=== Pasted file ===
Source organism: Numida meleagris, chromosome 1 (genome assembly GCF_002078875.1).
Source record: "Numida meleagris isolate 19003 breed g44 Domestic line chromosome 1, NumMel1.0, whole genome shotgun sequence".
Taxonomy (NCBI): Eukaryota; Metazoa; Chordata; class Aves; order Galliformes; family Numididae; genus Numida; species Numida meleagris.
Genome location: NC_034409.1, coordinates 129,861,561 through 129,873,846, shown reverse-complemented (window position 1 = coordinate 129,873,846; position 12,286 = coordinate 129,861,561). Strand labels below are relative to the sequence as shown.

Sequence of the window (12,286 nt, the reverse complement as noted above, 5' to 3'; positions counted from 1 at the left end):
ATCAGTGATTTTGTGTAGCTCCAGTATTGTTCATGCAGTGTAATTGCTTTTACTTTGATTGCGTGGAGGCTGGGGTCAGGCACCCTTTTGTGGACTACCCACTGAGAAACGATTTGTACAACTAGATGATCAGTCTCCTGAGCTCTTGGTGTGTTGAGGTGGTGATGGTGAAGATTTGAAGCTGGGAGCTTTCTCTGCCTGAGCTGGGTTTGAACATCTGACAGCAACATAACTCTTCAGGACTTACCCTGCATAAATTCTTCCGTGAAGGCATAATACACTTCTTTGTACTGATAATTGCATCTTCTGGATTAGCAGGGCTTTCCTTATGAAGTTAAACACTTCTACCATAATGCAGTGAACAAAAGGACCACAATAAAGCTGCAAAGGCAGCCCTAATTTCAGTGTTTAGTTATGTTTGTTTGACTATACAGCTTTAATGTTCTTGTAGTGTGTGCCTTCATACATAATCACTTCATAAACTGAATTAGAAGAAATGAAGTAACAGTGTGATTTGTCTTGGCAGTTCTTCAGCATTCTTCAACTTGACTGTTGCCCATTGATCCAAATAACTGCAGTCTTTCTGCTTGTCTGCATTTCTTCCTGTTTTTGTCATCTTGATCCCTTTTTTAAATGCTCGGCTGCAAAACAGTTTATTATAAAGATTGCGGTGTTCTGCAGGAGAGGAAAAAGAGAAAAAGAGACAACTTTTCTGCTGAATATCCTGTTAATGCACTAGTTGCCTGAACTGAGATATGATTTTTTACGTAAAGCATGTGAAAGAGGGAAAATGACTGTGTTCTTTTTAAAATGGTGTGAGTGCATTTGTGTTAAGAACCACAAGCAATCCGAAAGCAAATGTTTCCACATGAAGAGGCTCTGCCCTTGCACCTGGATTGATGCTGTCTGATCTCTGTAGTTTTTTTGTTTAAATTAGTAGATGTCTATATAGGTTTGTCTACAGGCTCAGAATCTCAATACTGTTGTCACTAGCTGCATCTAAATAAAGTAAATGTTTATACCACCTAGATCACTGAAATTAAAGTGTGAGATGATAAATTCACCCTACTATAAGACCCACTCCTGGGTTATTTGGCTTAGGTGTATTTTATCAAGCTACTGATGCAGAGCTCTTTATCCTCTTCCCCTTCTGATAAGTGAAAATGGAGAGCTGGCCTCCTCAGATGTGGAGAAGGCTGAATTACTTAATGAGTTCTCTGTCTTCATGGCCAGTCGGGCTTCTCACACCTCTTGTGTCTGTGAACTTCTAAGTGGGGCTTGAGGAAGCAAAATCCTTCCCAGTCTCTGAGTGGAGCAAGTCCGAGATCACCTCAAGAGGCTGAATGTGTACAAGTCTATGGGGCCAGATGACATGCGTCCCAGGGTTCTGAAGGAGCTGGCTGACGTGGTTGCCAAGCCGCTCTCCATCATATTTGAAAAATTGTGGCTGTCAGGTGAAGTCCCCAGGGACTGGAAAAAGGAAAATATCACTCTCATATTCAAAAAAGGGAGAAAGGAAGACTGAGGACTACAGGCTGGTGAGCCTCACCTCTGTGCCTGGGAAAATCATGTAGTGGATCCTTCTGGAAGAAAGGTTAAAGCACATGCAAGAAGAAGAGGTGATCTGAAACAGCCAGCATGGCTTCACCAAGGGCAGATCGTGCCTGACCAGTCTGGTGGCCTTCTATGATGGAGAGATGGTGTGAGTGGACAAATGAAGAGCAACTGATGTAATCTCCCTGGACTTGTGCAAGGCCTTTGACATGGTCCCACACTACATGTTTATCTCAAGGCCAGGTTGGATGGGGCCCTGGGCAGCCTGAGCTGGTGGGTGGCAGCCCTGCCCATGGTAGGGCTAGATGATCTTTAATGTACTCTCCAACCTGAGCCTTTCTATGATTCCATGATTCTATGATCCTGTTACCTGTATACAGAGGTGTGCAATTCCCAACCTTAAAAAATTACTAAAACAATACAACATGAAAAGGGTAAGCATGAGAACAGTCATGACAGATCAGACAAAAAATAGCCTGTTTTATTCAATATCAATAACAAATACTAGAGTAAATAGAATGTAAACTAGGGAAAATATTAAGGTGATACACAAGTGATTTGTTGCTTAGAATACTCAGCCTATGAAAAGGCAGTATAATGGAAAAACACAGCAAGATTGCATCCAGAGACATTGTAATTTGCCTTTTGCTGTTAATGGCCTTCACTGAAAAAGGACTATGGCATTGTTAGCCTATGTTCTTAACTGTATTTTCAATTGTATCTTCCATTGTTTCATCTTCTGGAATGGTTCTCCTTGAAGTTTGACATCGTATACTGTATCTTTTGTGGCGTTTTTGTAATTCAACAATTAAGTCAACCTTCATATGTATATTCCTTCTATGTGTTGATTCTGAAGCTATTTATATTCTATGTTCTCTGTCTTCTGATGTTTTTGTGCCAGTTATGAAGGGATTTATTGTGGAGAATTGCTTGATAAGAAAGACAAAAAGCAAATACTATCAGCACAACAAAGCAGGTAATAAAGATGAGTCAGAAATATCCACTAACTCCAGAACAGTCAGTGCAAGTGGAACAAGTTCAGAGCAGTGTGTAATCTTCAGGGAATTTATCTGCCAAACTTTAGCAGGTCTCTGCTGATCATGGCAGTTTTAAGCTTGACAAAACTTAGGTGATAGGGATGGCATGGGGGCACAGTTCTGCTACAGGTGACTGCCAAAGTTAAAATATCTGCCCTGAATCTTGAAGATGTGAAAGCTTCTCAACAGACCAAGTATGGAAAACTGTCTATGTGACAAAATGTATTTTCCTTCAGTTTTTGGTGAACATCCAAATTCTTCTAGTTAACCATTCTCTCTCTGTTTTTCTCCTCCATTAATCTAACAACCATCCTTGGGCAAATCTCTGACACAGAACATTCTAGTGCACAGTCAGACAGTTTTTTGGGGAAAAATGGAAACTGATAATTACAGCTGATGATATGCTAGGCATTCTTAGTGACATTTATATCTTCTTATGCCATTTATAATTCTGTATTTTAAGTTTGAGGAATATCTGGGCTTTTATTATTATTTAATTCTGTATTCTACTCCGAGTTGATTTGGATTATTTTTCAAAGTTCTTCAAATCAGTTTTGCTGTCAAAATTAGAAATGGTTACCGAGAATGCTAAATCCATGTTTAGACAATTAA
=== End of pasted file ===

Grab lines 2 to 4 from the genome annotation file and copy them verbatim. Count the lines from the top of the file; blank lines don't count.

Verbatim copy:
Source record: "Numida meleagris isolate 19003 breed g44 Domestic line chromosome 1, NumMel1.0, whole genome shotgun sequence".
Taxonomy (NCBI): Eukaryota; Metazoa; Chordata; class Aves; order Galliformes; family Numididae; genus Numida; species Numida meleagris.
Genome location: NC_034409.1, coordinates 129,861,561 through 129,873,846, shown reverse-complemented (window position 1 = coordinate 129,873,846; position 12,286 = coordinate 129,861,561). Strand labels below are relative to the sequence as shown.